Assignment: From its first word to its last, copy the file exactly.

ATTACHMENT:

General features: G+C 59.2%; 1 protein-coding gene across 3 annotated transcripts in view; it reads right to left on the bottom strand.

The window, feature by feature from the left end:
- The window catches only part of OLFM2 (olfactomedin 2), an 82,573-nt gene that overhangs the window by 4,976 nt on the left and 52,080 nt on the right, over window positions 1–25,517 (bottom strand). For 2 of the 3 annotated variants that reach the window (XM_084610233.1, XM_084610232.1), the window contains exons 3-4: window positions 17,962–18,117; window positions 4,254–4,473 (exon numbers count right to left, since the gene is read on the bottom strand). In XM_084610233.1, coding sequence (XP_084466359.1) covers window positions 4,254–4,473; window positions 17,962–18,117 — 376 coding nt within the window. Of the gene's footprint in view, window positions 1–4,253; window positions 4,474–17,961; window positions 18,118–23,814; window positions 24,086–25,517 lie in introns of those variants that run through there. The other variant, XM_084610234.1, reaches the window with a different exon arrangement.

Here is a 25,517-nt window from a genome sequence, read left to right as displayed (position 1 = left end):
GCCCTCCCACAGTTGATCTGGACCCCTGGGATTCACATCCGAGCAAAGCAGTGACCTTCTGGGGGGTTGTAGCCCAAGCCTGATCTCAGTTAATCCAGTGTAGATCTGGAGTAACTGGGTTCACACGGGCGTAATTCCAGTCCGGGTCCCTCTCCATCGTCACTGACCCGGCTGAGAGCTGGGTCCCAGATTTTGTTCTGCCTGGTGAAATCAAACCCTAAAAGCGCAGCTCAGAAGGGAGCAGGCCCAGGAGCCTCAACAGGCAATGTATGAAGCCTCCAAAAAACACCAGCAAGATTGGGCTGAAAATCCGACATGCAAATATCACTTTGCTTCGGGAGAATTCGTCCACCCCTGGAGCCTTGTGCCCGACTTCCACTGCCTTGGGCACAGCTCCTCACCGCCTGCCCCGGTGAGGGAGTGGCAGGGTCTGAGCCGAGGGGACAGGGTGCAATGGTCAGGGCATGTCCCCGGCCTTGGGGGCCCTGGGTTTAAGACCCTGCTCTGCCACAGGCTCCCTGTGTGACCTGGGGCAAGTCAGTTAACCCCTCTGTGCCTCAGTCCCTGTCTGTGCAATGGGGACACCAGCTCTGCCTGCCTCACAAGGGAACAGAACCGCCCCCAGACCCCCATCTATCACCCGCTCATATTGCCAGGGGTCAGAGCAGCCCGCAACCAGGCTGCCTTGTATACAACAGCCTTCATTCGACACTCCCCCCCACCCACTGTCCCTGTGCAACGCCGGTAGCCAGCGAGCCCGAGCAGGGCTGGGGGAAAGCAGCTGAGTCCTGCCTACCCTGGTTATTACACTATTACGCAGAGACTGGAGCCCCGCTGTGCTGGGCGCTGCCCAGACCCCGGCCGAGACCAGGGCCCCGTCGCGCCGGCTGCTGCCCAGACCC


General features: G+C 59.2%; 1 protein-coding gene across 3 annotated transcripts in view; it reads right to left on the bottom strand.

The window, feature by feature from the left end:
- The window catches only part of OLFM2 (olfactomedin 2), an 82,573-nt gene that overhangs the window by 4,976 nt on the left and 52,080 nt on the right, over window positions 1–25,517 (bottom strand). For 2 of the 3 annotated variants that reach the window (XM_084610233.1, XM_084610232.1), the window contains exons 3-4: window positions 17,962–18,117; window positions 4,254–4,473 (exon numbers count right to left, since the gene is read on the bottom strand). In XM_084610233.1, coding sequence (XP_084466359.1) covers window positions 4,254–4,473; window positions 17,962–18,117 — 376 coding nt within the window. Of the gene's footprint in view, window positions 1–4,253; window positions 4,474–17,961; window positions 18,118–23,814; window positions 24,086–25,517 lie in introns of those variants that run through there. The other variant, XM_084610234.1, reaches the window with a different exon arrangement.

Here is a 25,517-nt window from a genome sequence, read left to right as displayed (position 1 = left end):
GCCCTCCCACAGTTGATCTGGACCCCTGGGATTCACATCCGAGCAAAGCAGTGACCTTCTGGGGGGTTGTAGCCCAAGCCTGATCTCAGTTAATCCAGTGTAGATCTGGAGTAACTGGGTTCACACGGGCGTAATTCCAGTCCGGGTCCCTCTCCATCGTCACTGACCCGGCTGAGAGCTGGGTCCCAGATTTTGTTCTGCCTGGTGAAATCAAACCCTAAAAGCGCAGCTCAGAAGGGAGCAGGCCCAGGAGCCTCAACAGGCAATGTATGAAGCCTCCAAAAAACACCAGCAAGATTGGGCTGAAAATCCGACATGCAAATATCACTTTGCTTCGGGAGAATTCGTCCACCCCTGGAGCCTTGTGCCCGACTTCCACTGCCTTGGGCACAGCTCCTCACCGCCTGCCCCGGTGAGGGAGTGGCAGGGTCTGAGCCGAGGGGACAGGGTGCAATGGTCAGGGCATGTCCCCGGCCTTGGGGGCCCTGGGTTTAAGACCCTGCTCTGCCACAGGCTCCCTGTGTGACCTGGGGCAAGTCAGTTAACCCCTCTGTGCCTCAGTCCCTGTCTGTGCAATGGGGACACCAGCTCTGCCTGCCTCACAAGGGAACAGAACCGCCCCCAGACCCCCATCTATCACCCGCTCATATTGCCAGGGGTCAGAGCAGCCCGCAACCAGGCTGCCTTGTATACAACAGCCTTCATTCGACACTCCCCCCCACCCACTGTCCCTGTGCAACGCCGGTAGCCAGCGAGCCCGAGCAGGGCTGGGGGAAAGCAGCTGAGTCCTGCCTACCCTGGTTATTACACTATTACGCAGAGACTGGAGCCCCGCTGTGCTGGGCGCTGCCCAGACCCCGGCCGAGACCAGGGCCCCGTCGCGCCGGCTGCTGCCCAGACCC